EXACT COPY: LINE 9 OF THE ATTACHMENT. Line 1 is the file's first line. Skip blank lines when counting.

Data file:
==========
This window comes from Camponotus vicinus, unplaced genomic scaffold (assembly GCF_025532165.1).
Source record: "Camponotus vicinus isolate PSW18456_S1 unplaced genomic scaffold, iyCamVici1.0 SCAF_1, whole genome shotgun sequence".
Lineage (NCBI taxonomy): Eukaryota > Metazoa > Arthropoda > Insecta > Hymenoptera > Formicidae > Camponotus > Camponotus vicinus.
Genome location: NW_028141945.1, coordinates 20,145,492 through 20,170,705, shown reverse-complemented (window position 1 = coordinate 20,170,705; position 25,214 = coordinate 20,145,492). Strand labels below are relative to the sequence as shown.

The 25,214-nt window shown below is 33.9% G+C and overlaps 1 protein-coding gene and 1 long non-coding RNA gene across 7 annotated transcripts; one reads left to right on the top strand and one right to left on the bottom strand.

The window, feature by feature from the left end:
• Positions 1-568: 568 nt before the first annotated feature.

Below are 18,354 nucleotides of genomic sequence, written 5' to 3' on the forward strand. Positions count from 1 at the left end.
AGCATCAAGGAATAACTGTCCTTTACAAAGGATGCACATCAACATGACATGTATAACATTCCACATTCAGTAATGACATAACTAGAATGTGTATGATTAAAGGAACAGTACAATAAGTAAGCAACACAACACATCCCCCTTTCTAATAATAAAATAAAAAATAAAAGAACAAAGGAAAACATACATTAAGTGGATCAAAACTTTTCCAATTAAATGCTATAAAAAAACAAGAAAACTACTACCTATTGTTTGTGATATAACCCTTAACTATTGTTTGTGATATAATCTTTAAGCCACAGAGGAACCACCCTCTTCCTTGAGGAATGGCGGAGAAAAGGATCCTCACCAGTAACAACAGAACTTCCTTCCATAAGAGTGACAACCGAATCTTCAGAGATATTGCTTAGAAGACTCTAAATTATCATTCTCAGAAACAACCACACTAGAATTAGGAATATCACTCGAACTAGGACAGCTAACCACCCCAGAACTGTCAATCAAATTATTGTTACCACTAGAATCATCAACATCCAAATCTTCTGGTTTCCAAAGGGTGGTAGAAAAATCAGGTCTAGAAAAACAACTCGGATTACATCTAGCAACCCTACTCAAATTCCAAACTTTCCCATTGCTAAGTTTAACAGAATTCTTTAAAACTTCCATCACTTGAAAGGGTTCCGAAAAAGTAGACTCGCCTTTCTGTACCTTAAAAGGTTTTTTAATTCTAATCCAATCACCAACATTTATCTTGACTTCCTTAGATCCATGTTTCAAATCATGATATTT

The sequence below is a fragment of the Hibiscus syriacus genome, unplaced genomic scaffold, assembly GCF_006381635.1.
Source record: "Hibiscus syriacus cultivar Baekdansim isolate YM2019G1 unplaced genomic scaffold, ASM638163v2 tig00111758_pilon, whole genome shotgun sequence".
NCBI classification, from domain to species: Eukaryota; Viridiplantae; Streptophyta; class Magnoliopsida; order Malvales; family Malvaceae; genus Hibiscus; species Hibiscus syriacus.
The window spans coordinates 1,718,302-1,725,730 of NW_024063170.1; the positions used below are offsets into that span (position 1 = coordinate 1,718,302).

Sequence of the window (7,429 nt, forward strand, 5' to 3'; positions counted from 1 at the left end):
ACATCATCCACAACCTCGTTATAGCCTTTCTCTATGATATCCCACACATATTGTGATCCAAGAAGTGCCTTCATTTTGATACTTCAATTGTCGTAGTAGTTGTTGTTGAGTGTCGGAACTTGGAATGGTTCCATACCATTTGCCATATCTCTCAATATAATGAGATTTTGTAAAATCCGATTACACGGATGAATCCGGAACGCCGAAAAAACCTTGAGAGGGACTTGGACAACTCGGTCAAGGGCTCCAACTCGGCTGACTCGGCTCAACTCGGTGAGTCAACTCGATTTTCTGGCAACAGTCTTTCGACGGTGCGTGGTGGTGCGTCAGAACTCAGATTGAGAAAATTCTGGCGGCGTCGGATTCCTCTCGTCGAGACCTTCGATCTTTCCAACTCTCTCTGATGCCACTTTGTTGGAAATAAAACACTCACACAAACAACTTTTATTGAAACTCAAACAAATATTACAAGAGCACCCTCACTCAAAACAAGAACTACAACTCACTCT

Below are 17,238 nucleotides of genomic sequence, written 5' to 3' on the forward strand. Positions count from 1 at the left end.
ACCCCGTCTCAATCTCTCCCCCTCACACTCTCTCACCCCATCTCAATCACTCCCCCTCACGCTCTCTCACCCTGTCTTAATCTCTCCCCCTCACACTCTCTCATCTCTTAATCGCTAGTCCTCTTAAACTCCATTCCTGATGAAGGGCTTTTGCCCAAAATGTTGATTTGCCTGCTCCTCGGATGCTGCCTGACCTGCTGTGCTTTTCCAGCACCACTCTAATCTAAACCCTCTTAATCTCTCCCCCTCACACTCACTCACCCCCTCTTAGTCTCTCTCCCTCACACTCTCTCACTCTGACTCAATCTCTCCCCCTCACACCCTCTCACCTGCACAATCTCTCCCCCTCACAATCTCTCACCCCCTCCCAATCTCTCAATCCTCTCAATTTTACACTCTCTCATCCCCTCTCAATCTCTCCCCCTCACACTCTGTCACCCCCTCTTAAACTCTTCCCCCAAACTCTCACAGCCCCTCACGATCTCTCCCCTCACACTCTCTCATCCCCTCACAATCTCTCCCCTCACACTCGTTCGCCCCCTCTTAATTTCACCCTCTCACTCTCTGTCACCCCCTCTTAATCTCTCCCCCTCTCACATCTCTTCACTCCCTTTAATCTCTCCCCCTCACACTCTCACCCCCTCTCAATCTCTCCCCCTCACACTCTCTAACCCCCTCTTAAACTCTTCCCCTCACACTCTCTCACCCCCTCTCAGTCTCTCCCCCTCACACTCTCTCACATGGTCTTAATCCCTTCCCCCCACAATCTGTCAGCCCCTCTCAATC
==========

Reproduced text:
AGCATCAAGGAATAACTGTCCTTTACAAAGGATGCACATCAACATGACATGTATAACATTCCACATTCAGTAATGACATAACTAGAATGTGTATGATTAAAGGAACAGTACAATAAGTAAGCAACACAACACATCCCCCTTTCTAATAATAAAATAAAAAATAAAAGAACAAAGGAAAACATACATTAAGTGGATCAAAACTTTTCCAATTAAATGCTATAAAAAAACAAGAAAACTACTACCTATTGTTTGTGATATAACCCTTAACTATTGTTTGTGATATAATCTTTAAGCCACAGAGGAACCACCCTCTTCCTTGAGGAATGGCGGAGAAAAGGATCCTCACCAGTAACAACAGAACTTCCTTCCATAAGAGTGACAACCGAATCTTCAGAGATATTGCTTAGAAGACTCTAAATTATCATTCTCAGAAACAACCACACTAGAATTAGGAATATCACTCGAACTAGGACAGCTAACCACCCCAGAACTGTCAATCAAATTATTGTTACCACTAGAATCATCAACATCCAAATCTTCTGGTTTCCAAAGGGTGGTAGAAAAATCAGGTCTAGAAAAACAACTCGGATTACATCTAGCAACCCTACTCAAATTCCAAACTTTCCCATTGCTAAGTTTAACAGAATTCTTTAAAACTTCCATCACTTGAAAGGGTTCCGAAAAAGTAGACTCGCCTTTCTGTACCTTAAAAGGTTTTTTAATTCTAATCCAATCACCAACATTTATCTTGACTTCCTTAGATCCATGTTTCAAATCATGATATTT